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European investigators will visit Lebanon next month as part of a probe into the wealth of central bank governor Riad Salameh, a judicial official said on Tuesday. online news
The long-serving central bank chief, 72, is among top officials widely blamed for Lebanon’s unprecedented economic crisis, dubbed one of the worst in modern global history by the World Bank.
In March, France, Germany and Luxembourg seized properties and frozen assets worth 120 million euros ($130 million) in a major operation linked to a probe launched by French investigators into Salameh’s personal wealth.
“Delegations including general prosecutors and investigative judges and financial prosecutors from Germany, Luxembourg and France… will arrive in Beirut between January 9 and 20,” the Lebanese judicial official told AFP.
The visit aims to conduct investigations into financial affairs linked to Salameh, the official added, requesting anonymity as he was not authorised to speak to the media.
Authorities in the three European countries notified Lebanon’s general prosecutor of their intention to question “Salameh, officials at Lebanon’s central bank and the heads of commercial banks”, the official said.
The delegations have not requested assistance from the Lebanese judiciary, according to the official.
Lebanon opened a probe into Salameh’s wealth last year, after the office of Switzerland’s top prosecutor requested assistance in an investigation into more than $300 million which he allegedly embezzled out of the central bank with the help of his brother.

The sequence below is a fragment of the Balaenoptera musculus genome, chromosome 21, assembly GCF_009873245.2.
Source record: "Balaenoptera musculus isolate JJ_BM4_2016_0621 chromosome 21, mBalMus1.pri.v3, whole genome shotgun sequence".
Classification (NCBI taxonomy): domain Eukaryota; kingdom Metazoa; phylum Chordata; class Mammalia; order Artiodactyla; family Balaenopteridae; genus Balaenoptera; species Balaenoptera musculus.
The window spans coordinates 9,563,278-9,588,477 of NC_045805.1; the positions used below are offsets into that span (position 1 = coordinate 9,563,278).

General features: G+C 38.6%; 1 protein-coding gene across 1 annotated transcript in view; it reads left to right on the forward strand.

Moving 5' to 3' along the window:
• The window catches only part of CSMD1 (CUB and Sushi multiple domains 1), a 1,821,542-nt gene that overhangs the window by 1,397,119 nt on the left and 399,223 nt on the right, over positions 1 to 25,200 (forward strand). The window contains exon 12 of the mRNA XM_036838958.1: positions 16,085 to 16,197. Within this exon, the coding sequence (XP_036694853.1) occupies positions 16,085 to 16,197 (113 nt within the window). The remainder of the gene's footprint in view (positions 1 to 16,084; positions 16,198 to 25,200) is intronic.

In June, a Lebanese prosecutor probing Salameh on suspicion of financial misconduct requested charges be issued against him based on preliminary investigative findings, a court official said at the time.
Both Salameh brothers have repeatedly denied any wrongdoing.
The central bank chief has remained at the helm despite the probes and Lebanese courts imposing a travel ban on him.
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Notes from APS Radio News
One of the reasons shortages occurred in developing countries pertained to locdowns and restrictions imposed in developed countries during the past three years.
Restrictions and mandates were imposed over a virus that, in the US, for example, has had an average mortality rate of .07%, according to Statista, and, for most age groups, a recovery rate of 99%.
Dr. John Ioannidis, a research scientist and an evidence-based specialist at Stanford University, has outlined fatality risks of the virus as a function of age groups:
“The real-world risk of dying from COVID-19 based on published data from the Irish census bureau and the central statistics office for 2020 and 2021 is as follows: For people under 70, the death rate was 0.014%; under 50 years of age, it was 0.002%, which equates to a 1 in 50,000 risk, or about the same as dying from fire or smoke inhalation.
Under 25 years of age, the mortality rate was 0.00018%, or 1 in 500,000 risk of dying from COVID-19.”
Another factor that has affected the world’s economy includes policies that have been implemented by major central banks.
For example, between late February 2020 to the Spring of this year, the US Federal Reserve increased its holdings by about $4.8 trillion.
It did so each month by purchasing billions of dollars’ worth of Treasury bonds and corporation bonds.
The combination of shutdowns of businesses and massive infusions of money led to higher rates of inflation.